Hale Stewart

About the Author Hale Stewart

Hale Stewart spent 5 years as a bond broker in the late 1990s before returning to law school in the early 2000s. He is currently a tax lawyer in Houston, Texas. He has an LLM from the Thomas Jefferson School of Law in domestic and international taxation where he graduated Magna Cum Laude and is also a Chartered Asset Manager, Chartered Wealth Manager and Chartered Trust and Estate Planner from the American Academy of Financial Management. He is the author of the book US Captive Insurance Law. You can read him daily at the Bonddad blog (www.bonddad.blogspot.com).

Just How Sick Is The EU?


For what seems like forever (which, in reality is actually a few years) I have been extremely bearish on the EU. There are several reasons for this: their continued obsession with austerity despite the clear proof it doesn’t work, the inability to work together to solve their overall problems and the lack of overall political will. But, over the last few weeks, several statistics have been issued that have got me wondering if, in fact, the EU is going to start growing at a more substantial rate.

Let’s start with consumer credit:

While this statistic is still negative on an annual growth basis, the rate of decrease has clearly increased to the point where it is almost positive. This has occurred at the same time as a slight increase in the YOY rate of growth in retail sales:

And consider the following charts of the PMIs of the four largest economies:

Germany’s manufacturing and service sectors continue to grow, although both briefly dipped into negative territory at the end of last year.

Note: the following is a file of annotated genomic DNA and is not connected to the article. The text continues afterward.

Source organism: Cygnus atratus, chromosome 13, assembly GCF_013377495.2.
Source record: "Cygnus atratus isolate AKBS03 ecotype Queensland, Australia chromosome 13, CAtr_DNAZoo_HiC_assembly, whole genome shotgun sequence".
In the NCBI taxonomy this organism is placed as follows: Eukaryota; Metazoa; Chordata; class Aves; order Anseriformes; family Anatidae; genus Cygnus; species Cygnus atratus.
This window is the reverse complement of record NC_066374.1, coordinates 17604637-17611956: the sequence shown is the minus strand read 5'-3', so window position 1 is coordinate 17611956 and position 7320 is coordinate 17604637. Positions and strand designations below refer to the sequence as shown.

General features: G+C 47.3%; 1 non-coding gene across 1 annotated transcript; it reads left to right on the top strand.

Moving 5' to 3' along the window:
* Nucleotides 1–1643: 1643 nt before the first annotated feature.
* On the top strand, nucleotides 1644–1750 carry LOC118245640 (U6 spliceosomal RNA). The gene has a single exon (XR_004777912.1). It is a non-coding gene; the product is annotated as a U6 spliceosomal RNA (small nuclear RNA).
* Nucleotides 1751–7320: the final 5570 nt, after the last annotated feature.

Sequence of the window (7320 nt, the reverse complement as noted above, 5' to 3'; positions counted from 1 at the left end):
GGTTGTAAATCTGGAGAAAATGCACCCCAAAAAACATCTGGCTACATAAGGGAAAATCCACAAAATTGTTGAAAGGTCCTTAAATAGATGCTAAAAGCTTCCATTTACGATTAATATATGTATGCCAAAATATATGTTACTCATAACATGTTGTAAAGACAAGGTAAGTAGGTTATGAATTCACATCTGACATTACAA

France’s manufacturing sector continues to print numbers showing a contraction, but the service sector has had several readings in expansionary territory.

Italy’s manufacturing sector fell into contraction last year, but the latest reading was almost positive. And the services numbers has remained largely positive over the same time.

And finally there is Spain, which is firmly in expansion mode.

The downturn at the end of last year can be seen as a reaction to Russian sanctions starting to bite. But since then, the euro has continued to fall, which should add some momentum to export orders.

Of the charts, France is clearly the weakest. But its numbers are just barely negative; they don’t show a massive downward move into recession, but instead an overall malaise. On the positive side is Spain, which is clearly back in a growth mode (which it desperately needs given its sky high unemployment rate). Germany is also positive, but just barely so, while Italy is negative, but just barely so. The combination of the above charts point to a region whose growth is soft, but could easily be kicked into a higher growth mode with the right policy initiatives. And consider that, despite the talk of a “grexit,” the financial markets have been relatively calm (save for Greece’s).